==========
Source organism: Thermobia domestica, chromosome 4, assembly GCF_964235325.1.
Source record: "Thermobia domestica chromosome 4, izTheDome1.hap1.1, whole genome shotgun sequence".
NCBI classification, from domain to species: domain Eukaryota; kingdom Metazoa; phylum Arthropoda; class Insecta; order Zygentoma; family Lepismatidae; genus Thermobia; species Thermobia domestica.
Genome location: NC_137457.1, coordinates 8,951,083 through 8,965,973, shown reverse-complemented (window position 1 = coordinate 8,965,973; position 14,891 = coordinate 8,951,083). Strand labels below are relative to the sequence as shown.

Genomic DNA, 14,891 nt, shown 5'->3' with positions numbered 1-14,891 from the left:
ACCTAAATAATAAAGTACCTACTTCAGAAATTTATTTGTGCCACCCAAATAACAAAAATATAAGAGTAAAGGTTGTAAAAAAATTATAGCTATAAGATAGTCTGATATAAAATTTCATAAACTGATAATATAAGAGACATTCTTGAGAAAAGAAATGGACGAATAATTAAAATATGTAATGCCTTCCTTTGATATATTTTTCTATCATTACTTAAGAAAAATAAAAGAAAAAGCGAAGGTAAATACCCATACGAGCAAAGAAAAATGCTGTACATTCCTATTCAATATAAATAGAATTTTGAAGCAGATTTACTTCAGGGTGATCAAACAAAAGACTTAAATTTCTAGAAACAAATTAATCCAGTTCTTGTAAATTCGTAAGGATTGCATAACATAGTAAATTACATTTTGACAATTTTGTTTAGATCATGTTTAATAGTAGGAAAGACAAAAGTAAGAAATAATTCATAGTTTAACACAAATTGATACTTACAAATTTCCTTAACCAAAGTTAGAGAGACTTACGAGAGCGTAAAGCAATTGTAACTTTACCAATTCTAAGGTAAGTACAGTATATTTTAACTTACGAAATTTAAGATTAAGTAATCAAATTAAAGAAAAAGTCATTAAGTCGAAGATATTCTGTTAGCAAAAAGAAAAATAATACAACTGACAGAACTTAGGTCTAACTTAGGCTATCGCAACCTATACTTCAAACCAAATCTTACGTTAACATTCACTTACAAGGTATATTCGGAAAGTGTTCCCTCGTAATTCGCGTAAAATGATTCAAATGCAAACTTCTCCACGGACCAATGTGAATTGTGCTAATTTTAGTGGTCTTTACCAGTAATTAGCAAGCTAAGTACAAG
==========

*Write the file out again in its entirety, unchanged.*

Source organism: Thermobia domestica, chromosome 4, assembly GCF_964235325.1.
Source record: "Thermobia domestica chromosome 4, izTheDome1.hap1.1, whole genome shotgun sequence".
NCBI classification, from domain to species: domain Eukaryota; kingdom Metazoa; phylum Arthropoda; class Insecta; order Zygentoma; family Lepismatidae; genus Thermobia; species Thermobia domestica.
Genome location: NC_137457.1, coordinates 8,951,083 through 8,965,973, shown reverse-complemented (window position 1 = coordinate 8,965,973; position 14,891 = coordinate 8,951,083). Strand labels below are relative to the sequence as shown.

Genomic DNA, 14,891 nt, shown 5'->3' with positions numbered 1-14,891 from the left:
ACCTAAATAATAAAGTACCTACTTCAGAAATTTATTTGTGCCACCCAAATAACAAAAATATAAGAGTAAAGGTTGTAAAAAAATTATAGCTATAAGATAGTCTGATATAAAATTTCATAAACTGATAATATAAGAGACATTCTTGAGAAAAGAAATGGACGAATAATTAAAATATGTAATGCCTTCCTTTGATATATTTTTCTATCATTACTTAAGAAAAATAAAAGAAAAAGCGAAGGTAAATACCCATACGAGCAAAGAAAAATGCTGTACATTCCTATTCAATATAAATAGAATTTTGAAGCAGATTTACTTCAGGGTGATCAAACAAAAGACTTAAATTTCTAGAAACAAATTAATCCAGTTCTTGTAAATTCGTAAGGATTGCATAACATAGTAAATTACATTTTGACAATTTTGTTTAGATCATGTTTAATAGTAGGAAAGACAAAAGTAAGAAATAATTCATAGTTTAACACAAATTGATACTTACAAATTTCCTTAACCAAAGTTAGAGAGACTTACGAGAGCGTAAAGCAATTGTAACTTTACCAATTCTAAGGTAAGTACAGTATATTTTAACTTACGAAATTTAAGATTAAGTAATCAAATTAAAGAAAAAGTCATTAAGTCGAAGATATTCTGTTAGCAAAAAGAAAAATAATACAACTGACAGAACTTAGGTCTAACTTAGGCTATCGCAACCTATACTTCAAACCAAATCTTACGTTAACATTCACTTACAAGGTATATTCGGAAAGTGTTCCCTCGTAATTCGCGTAAAATGATTCAAATGCAAACTTCTCCACGGACCAATGTGAATTGTGCTAATTTTAGTGGTCTTTACCAGTAATTAGCAAGCTAAGTACAAG